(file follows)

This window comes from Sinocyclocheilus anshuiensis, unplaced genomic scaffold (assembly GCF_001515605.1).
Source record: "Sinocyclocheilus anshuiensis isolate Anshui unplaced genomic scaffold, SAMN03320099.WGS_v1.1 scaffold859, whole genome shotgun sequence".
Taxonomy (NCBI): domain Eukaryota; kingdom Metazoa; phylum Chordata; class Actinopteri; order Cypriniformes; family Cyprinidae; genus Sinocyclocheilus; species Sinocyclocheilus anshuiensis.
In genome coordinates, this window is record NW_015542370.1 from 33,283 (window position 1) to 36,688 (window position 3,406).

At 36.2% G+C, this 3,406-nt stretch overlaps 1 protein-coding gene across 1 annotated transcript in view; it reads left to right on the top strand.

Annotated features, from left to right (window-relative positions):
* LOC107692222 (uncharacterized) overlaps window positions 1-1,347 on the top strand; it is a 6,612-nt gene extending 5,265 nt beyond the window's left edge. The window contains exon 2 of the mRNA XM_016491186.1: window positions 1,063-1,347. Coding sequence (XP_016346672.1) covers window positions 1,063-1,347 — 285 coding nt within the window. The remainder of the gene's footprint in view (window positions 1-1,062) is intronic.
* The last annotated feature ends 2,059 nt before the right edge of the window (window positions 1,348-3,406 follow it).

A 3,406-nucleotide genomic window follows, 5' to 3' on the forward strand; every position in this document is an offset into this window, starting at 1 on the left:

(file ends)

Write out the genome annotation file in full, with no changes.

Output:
This window comes from Sinocyclocheilus anshuiensis, unplaced genomic scaffold (assembly GCF_001515605.1).
Source record: "Sinocyclocheilus anshuiensis isolate Anshui unplaced genomic scaffold, SAMN03320099.WGS_v1.1 scaffold859, whole genome shotgun sequence".
Taxonomy (NCBI): domain Eukaryota; kingdom Metazoa; phylum Chordata; class Actinopteri; order Cypriniformes; family Cyprinidae; genus Sinocyclocheilus; species Sinocyclocheilus anshuiensis.
In genome coordinates, this window is record NW_015542370.1 from 33,283 (window position 1) to 36,688 (window position 3,406).

At 36.2% G+C, this 3,406-nt stretch overlaps 1 protein-coding gene across 1 annotated transcript in view; it reads left to right on the top strand.

Annotated features, from left to right (window-relative positions):
* LOC107692222 (uncharacterized) overlaps window positions 1-1,347 on the top strand; it is a 6,612-nt gene extending 5,265 nt beyond the window's left edge. The window contains exon 2 of the mRNA XM_016491186.1: window positions 1,063-1,347. Coding sequence (XP_016346672.1) covers window positions 1,063-1,347 — 285 coding nt within the window. The remainder of the gene's footprint in view (window positions 1-1,062) is intronic.
* The last annotated feature ends 2,059 nt before the right edge of the window (window positions 1,348-3,406 follow it).

A 3,406-nucleotide genomic window follows, 5' to 3' on the forward strand; every position in this document is an offset into this window, starting at 1 on the left: